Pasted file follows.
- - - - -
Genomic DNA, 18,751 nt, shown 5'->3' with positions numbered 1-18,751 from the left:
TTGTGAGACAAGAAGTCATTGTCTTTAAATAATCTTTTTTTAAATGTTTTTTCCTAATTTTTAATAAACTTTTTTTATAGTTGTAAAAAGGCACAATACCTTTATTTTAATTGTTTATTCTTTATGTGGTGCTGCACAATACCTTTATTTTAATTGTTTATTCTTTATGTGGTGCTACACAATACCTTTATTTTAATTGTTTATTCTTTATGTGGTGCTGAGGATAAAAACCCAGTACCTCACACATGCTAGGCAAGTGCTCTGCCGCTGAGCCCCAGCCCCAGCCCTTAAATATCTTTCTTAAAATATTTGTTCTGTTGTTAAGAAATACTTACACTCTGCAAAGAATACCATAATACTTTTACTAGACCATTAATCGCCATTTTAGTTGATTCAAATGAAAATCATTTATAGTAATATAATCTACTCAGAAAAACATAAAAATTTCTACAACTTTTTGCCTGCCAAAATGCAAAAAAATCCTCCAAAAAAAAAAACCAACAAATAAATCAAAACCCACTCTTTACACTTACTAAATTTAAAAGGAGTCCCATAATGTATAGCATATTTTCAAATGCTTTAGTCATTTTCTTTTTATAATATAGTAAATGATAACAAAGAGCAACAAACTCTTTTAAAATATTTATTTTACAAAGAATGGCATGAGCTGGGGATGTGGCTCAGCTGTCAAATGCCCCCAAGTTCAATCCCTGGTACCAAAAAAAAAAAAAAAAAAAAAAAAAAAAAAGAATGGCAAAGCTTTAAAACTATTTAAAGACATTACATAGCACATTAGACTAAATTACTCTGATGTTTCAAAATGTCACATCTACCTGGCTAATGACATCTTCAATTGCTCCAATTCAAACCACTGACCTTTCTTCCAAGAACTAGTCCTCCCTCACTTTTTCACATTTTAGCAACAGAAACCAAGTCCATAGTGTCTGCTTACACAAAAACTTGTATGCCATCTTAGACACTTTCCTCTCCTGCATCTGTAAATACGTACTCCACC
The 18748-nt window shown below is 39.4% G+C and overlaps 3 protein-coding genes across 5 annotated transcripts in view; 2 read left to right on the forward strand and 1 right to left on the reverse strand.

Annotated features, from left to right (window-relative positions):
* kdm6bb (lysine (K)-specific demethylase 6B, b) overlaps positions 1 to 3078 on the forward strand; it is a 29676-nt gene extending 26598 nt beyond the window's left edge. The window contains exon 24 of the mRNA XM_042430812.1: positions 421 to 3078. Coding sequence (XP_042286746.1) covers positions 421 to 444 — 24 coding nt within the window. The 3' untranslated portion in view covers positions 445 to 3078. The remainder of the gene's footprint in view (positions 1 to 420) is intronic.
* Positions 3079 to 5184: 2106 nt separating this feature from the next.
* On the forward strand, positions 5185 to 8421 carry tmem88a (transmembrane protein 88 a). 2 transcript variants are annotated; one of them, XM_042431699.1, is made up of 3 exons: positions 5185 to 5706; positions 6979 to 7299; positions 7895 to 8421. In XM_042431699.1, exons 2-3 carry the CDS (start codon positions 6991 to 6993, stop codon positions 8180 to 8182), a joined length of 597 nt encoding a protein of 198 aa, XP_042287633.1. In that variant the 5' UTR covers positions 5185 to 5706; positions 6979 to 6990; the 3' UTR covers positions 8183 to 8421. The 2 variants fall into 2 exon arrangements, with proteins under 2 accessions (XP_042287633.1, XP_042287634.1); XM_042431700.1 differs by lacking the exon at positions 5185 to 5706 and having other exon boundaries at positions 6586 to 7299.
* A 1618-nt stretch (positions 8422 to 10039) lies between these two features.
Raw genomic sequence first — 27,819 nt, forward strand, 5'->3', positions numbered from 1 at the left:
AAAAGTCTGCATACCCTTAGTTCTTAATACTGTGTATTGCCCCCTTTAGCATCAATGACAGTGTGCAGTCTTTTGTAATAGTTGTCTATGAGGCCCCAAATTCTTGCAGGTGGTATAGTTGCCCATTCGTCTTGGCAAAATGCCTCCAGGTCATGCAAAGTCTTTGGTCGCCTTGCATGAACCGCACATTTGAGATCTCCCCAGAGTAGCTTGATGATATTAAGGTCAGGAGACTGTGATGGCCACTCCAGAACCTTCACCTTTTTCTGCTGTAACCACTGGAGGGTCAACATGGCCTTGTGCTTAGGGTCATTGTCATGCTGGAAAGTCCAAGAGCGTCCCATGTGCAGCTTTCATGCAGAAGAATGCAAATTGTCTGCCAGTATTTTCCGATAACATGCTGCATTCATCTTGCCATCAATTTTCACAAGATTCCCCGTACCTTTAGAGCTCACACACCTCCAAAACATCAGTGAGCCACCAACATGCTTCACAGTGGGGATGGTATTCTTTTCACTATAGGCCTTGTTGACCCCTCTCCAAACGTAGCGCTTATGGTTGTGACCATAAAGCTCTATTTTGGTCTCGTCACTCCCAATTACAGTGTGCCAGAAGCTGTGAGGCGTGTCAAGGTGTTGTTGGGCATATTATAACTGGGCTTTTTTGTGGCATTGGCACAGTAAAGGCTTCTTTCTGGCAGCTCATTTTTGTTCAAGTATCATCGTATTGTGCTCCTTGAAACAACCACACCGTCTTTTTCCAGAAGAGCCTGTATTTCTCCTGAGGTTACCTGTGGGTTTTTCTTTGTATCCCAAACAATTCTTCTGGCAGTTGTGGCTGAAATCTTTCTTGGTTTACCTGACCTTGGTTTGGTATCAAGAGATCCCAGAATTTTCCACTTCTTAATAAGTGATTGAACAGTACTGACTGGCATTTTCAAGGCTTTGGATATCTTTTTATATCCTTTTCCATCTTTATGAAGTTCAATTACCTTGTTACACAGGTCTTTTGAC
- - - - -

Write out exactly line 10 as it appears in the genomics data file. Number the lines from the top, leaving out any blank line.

AAAAGTCTGCATACCCTTAGTTCTTAATACTGTGTATTGCCCCCTTTAGCATCAATGACAGTGTGCAGTCTTTTGTAATAGTTGTCTATGAGGCCCCAAATTCTTGCAGGTGGTATAGTTGCCCATTCGTCTTGGCAAAATGCCTCCAGGTCATGCAAAGTCTTTGGTCGCCTTGCATGAACCGCACATTTGAGATCTCCCCAGAGTAGCTTGATGATATTAAGGTCAGGAGACTGTGATGGCCACTCCAGAACCTTCACCTTTTTCTGCTGTAACCACTGGAGGGTCAACATGGCCTTGTGCTTAGGGTCATTGTCATGCTGGAAAGTCCAAGAGCGTCCCATGTGCAGCTTTCATGCAGAAGAATGCAAATTGTCTGCCAGTATTTTCCGATAACATGCTGCATTCATCTTGCCATCAATTTTCACAAGATTCCCCGTACCTTTAGAGCTCACACACCTCCAAAACATCAGTGAGCCACCAACATGCTTCACAGTGGGGATGGTATTCTTTTCACTATAGGCCTTGTTGACCCCTCTCCAAACGTAGCGCTTATGGTTGTGACCATAAAGCTCTATTTTGGTCTCGTCACTCCCAATTACAGTGTGCCAGAAGCTGTGAGGCGTGTCAAGGTGTTGTTGGGCATATTATAACTGGGCTTTTTTGTGGCATTGGCACAGTAAAGGCTTCTTTCTGGCAGCTCATTTTTGTTCAAGTATCATCGTATTGTGCTCCTTGAAACAACCACACCGTCTTTTTCCAGAAGAGCCTGTATTTCTCCTGAGGTTACCTGTGGGTTTTTCTTTGTATCCCAAACAATTCTTCTGGCAGTTGTGGCTGAAATCTTTCTTGGTTTACCTGACCTTGGTTTGGTATCAAGAGATCCCAGAATTTTCCACTTCTTAATAAGTGATTGAACAGTACTGACTGGCATTTTCAAGGCTTTGGATATCTTTTTATATCCTTTTCCATCTTTATGAAGTTCAATTACCTTGTTACACAGGTCTTTTGAC